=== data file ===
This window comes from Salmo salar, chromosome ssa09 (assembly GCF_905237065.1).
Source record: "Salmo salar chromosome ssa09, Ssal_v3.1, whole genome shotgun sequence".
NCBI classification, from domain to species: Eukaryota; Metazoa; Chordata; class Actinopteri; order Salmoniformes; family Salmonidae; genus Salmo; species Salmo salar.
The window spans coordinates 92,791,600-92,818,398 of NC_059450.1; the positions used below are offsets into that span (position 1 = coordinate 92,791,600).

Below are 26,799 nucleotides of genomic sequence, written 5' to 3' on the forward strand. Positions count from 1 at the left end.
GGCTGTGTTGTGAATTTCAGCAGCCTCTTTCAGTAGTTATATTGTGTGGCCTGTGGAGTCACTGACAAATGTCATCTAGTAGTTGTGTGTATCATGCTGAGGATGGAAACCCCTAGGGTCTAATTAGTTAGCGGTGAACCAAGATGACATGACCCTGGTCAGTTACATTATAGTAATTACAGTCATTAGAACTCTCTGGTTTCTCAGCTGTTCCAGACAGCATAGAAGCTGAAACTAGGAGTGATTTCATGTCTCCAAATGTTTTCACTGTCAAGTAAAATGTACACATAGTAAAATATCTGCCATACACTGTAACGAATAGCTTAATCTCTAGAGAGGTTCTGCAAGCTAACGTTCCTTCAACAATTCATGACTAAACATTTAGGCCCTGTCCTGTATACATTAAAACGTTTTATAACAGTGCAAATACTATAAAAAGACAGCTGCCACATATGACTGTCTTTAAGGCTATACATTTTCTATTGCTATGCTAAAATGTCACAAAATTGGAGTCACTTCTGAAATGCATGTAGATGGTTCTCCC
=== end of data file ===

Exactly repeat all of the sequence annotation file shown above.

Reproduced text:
This window comes from Salmo salar, chromosome ssa09 (assembly GCF_905237065.1).
Source record: "Salmo salar chromosome ssa09, Ssal_v3.1, whole genome shotgun sequence".
NCBI classification, from domain to species: Eukaryota; Metazoa; Chordata; class Actinopteri; order Salmoniformes; family Salmonidae; genus Salmo; species Salmo salar.
The window spans coordinates 92,791,600-92,818,398 of NC_059450.1; the positions used below are offsets into that span (position 1 = coordinate 92,791,600).

Below are 26,799 nucleotides of genomic sequence, written 5' to 3' on the forward strand. Positions count from 1 at the left end.
GGCTGTGTTGTGAATTTCAGCAGCCTCTTTCAGTAGTTATATTGTGTGGCCTGTGGAGTCACTGACAAATGTCATCTAGTAGTTGTGTGTATCATGCTGAGGATGGAAACCCCTAGGGTCTAATTAGTTAGCGGTGAACCAAGATGACATGACCCTGGTCAGTTACATTATAGTAATTACAGTCATTAGAACTCTCTGGTTTCTCAGCTGTTCCAGACAGCATAGAAGCTGAAACTAGGAGTGATTTCATGTCTCCAAATGTTTTCACTGTCAAGTAAAATGTACACATAGTAAAATATCTGCCATACACTGTAACGAATAGCTTAATCTCTAGAGAGGTTCTGCAAGCTAACGTTCCTTCAACAATTCATGACTAAACATTTAGGCCCTGTCCTGTATACATTAAAACGTTTTATAACAGTGCAAATACTATAAAAAGACAGCTGCCACATATGACTGTCTTTAAGGCTATACATTTTCTATTGCTATGCTAAAATGTCACAAAATTGGAGTCACTTCTGAAATGCATGTAGATGGTTCTCCC